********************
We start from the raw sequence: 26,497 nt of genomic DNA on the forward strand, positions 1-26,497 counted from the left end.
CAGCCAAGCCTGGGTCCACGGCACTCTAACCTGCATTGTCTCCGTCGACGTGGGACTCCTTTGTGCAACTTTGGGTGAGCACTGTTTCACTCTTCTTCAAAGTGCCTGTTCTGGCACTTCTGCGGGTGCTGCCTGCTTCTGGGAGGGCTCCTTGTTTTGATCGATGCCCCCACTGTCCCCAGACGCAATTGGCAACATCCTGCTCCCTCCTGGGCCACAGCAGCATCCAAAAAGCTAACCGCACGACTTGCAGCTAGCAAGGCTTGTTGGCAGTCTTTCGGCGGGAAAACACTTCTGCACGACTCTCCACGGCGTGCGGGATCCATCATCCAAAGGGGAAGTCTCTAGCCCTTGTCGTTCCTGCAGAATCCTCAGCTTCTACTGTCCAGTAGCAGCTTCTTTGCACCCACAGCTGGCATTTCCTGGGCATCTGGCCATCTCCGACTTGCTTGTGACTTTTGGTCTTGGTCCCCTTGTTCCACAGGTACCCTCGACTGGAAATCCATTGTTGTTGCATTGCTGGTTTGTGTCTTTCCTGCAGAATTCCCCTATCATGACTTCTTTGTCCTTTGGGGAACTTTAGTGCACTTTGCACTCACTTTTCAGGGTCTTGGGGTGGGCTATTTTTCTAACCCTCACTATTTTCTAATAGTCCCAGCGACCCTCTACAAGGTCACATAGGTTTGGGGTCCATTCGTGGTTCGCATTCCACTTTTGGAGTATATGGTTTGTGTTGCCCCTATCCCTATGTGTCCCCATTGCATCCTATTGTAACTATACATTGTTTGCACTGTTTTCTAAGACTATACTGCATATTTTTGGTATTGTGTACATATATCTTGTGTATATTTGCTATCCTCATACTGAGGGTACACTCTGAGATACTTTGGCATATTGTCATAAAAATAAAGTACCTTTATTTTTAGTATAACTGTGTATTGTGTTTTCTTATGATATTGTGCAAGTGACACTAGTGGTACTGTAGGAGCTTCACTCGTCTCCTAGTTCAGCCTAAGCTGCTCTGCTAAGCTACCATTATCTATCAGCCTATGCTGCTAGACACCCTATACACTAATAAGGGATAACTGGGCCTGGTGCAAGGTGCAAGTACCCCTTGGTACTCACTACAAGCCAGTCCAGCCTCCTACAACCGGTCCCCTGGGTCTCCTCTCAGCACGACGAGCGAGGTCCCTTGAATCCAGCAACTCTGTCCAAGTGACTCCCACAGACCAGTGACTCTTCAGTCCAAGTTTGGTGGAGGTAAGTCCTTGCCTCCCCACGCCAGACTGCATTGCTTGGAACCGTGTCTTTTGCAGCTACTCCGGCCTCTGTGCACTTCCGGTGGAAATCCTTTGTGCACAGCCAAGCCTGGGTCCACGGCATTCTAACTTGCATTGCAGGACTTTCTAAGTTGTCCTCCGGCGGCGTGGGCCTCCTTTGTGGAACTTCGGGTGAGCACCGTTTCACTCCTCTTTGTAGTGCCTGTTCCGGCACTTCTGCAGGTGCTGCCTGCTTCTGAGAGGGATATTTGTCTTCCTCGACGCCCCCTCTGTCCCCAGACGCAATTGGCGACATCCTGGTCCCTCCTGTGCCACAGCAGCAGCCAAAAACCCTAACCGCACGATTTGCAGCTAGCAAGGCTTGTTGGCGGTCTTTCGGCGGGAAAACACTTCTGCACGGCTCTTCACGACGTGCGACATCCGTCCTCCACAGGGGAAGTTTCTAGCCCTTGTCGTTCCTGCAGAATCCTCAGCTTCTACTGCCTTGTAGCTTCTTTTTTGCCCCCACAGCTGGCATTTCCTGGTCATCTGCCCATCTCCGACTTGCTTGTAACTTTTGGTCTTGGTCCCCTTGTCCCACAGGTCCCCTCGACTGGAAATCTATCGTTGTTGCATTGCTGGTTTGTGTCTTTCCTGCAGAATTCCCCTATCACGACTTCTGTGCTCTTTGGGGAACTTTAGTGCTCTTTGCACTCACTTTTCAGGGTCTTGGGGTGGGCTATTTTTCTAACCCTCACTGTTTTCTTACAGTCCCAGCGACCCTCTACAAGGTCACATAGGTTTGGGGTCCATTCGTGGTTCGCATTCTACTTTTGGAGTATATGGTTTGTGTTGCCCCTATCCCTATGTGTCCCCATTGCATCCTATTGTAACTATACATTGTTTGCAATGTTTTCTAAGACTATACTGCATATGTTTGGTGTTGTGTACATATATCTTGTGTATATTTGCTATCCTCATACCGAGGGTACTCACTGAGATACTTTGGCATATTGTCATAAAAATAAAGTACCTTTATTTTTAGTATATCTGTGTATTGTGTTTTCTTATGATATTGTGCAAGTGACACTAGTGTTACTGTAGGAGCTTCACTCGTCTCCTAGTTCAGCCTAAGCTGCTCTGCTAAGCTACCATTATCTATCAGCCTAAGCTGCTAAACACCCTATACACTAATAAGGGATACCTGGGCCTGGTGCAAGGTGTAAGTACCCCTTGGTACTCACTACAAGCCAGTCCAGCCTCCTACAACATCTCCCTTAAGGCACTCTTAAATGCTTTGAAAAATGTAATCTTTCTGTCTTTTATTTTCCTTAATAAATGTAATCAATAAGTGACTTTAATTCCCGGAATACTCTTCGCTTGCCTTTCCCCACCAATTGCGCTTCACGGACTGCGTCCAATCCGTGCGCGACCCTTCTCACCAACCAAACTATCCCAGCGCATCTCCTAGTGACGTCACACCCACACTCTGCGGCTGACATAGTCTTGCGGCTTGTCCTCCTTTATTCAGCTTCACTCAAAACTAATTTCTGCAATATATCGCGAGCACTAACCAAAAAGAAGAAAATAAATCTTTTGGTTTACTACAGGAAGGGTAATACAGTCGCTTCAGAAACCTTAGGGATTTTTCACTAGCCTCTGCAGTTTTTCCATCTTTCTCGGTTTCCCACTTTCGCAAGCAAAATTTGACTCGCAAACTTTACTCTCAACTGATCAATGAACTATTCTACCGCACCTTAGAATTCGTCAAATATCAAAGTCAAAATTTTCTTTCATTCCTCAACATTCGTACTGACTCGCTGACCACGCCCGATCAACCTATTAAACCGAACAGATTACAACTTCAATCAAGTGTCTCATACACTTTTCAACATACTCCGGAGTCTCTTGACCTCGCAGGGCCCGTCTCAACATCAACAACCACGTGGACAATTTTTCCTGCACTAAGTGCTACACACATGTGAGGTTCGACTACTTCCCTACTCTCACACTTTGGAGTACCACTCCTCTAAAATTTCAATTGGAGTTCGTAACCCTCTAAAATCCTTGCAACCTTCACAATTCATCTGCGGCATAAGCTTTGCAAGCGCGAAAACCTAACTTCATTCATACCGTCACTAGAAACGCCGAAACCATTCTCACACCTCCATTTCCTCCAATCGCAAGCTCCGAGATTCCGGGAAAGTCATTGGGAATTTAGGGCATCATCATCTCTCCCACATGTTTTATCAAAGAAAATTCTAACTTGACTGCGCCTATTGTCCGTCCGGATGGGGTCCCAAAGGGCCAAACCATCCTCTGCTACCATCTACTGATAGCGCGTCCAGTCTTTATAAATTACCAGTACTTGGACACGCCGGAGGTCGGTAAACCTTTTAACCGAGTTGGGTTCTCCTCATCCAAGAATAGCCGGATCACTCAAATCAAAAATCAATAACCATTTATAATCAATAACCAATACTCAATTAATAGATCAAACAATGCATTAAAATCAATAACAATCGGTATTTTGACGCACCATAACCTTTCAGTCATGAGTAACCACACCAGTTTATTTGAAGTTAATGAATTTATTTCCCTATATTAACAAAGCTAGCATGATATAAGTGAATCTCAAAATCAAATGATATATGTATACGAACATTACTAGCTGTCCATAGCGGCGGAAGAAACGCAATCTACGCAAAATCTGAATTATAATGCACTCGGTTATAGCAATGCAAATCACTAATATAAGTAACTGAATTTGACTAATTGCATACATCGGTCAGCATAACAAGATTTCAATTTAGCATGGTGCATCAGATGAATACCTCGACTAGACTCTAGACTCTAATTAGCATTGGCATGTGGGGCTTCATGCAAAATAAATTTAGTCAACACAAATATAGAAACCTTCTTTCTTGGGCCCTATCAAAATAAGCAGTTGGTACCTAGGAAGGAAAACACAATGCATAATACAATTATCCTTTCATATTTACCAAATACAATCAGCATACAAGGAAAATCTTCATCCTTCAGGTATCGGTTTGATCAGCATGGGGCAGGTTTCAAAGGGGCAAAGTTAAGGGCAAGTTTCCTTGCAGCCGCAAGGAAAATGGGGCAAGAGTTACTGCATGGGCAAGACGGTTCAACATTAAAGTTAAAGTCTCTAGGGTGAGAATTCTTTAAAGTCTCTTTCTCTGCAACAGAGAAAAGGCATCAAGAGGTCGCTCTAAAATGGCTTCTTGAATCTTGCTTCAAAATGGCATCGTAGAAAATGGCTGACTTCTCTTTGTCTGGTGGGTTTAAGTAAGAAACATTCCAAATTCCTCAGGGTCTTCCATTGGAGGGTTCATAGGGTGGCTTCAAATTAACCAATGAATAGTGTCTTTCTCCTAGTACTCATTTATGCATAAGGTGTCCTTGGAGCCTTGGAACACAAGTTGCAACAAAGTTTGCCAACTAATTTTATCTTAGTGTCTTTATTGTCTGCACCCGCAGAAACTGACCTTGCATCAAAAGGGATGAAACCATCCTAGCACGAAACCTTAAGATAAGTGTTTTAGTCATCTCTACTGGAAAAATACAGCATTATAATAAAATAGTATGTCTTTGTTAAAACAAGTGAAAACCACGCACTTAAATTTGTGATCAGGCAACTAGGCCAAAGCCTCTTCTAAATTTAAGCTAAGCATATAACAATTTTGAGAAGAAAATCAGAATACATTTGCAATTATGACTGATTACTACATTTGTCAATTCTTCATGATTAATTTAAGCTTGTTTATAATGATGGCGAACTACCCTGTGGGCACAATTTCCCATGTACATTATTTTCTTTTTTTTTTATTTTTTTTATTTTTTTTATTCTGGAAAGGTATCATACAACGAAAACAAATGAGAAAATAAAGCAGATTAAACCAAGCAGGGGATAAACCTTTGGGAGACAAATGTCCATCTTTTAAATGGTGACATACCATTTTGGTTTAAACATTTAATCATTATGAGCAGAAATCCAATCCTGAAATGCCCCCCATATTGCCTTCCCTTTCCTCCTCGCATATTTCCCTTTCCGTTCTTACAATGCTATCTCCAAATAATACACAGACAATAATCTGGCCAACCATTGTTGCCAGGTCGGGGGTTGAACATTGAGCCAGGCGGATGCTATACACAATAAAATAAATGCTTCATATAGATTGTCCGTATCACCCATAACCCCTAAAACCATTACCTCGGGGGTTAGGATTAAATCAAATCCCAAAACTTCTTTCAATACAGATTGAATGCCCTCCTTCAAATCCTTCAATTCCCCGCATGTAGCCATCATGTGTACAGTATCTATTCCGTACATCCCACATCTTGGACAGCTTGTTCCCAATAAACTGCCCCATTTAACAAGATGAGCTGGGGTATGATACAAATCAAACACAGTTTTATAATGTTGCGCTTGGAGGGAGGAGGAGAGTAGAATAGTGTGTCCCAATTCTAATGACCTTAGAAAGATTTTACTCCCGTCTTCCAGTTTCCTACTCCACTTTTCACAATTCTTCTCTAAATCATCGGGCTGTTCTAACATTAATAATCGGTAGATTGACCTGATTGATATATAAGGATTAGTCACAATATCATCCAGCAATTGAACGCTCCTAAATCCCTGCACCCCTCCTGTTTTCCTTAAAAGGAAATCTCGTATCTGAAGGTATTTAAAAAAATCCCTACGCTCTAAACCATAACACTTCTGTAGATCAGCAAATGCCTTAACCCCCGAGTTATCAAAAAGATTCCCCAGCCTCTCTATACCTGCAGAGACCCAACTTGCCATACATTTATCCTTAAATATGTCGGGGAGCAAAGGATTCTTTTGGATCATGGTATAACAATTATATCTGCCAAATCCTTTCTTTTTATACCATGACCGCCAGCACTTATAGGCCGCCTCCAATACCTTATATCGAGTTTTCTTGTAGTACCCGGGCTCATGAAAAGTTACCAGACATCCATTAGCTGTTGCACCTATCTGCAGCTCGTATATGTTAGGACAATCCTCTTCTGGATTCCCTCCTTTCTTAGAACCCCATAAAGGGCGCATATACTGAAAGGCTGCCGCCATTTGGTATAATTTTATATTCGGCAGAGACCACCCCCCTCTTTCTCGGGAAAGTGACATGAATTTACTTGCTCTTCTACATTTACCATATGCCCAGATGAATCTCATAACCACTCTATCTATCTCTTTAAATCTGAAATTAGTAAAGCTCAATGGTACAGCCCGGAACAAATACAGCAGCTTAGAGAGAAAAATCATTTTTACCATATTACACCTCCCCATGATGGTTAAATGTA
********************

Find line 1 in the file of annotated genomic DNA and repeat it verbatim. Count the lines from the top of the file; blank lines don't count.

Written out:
We start from the raw sequence: 26,497 nt of genomic DNA on the forward strand, positions 1-26,497 counted from the left end.